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Universities fear Alberta gatekeeping bill will threaten academic freedom

A national organization of post-secondary teachers is calling on Alberta to either change a proposed gatekeeping bill or scrap it altogether.

The bill would give the province the right to veto federal agreements with provincial bodies, including post-secondary schools.

The Canadian Association of University Teachers says such political intervention threatens academic freedom given Premier Danielle Smith has said she wants to ensure funding aligns with provincial priorities.

Executive director David Robinson says research is best served when based on scientific merit rather than political ideology.

“Applying a political litmus test to research funding is an unprecedented attack on scientific independence, research integrity and academic freedom,” Robinson said. “Bill 18 opens the door to political censorship that has no place in a democratic society such as ours.”

Smith believes the federal government intervenes in federal funding for post-secondary research, prioritizing left-leaning projects.

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“That’s what I’m worried about is, are we creating a narrative because the federal government is only funding certain types of research,” Smith said over the weekend on Your Province Your Premier.

“Do we need to use our provincial spending power to make sure that we end up with more balance?”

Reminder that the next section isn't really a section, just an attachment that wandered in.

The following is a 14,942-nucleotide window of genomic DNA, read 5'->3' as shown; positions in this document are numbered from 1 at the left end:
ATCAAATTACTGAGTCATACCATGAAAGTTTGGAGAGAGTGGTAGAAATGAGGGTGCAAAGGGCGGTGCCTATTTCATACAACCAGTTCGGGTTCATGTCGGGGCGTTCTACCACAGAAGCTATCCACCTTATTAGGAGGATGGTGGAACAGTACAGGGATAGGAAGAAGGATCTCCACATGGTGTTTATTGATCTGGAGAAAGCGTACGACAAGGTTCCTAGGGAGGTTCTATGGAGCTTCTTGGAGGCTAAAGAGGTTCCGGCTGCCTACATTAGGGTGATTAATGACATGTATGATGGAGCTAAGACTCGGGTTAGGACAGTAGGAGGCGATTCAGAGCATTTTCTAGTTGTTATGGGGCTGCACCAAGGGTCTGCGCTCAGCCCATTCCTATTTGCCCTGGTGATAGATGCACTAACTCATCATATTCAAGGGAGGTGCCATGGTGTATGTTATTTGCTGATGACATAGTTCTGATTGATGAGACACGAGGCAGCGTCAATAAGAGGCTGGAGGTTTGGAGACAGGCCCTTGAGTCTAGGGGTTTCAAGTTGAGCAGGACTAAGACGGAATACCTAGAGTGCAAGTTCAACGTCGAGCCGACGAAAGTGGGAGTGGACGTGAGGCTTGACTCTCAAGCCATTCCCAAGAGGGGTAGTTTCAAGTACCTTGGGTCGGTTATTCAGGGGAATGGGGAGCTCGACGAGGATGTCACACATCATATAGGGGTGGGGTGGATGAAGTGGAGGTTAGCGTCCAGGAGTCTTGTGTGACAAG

Click to play video: 'Alberta law would require provincial permission for city deals with feds'

Alberta law would require provincial permission for city deals with feds

Earlier this week, other academics in Alberta voiced their concerns over the proposed bill.

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“I believe it will create barriers to funding the important research our academic institutions do,” said Dr. Andy Knight, an international relations professor with the University of Alberta.

Appearing at a news conference with the Alberta NDP, the political scientist said his research has been supported by Conservative politicians Ralph Klein and Peter MacKay.

“I wanted to find ways to end genocide, crimes against humanity, war crimes, ethnic cleansing,” Knight said. “It’s not motivated by political partisanship.”

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Researchers apply for federal funding through peer-reviewed, non-partisan agencies like the Social Sciences and Humanities Research Council.

Two PhD students at the University of Alberta crunched the numbers from that council to see what it funds.

“Even within the Social Sciences and Humanities Research Council funding, management, business and administrative studies received more dollars than disciplines the UCP would consider ‘more Liberal,’” PhD student Andrea Dekeseredy said.

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Dekeseredy is currently looking into labour and delivery care in rural Alberta. She fears for her research.

“We do what we do to make our province a better place. That funding allows us to continue doing our work.”

There has not been consultation on the proposed legislation. The province said that will be done over the summer.

“I’m going to gather all the data from the post-secondaries and from the publicly available information to make that it can at least have a starting point to analyze all of the grants and the funding that has come in to see if there is indeed a problem,” Advanced Education Minister Rajan Sawhney said earlier this week.

The bill is still being debated in the legislature. It is expected to be implemented next year.

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Robinson says if the bill passes, his group will explore going to court to challenge it.

— with files from Global News.

&© 2024 The Canadian Press

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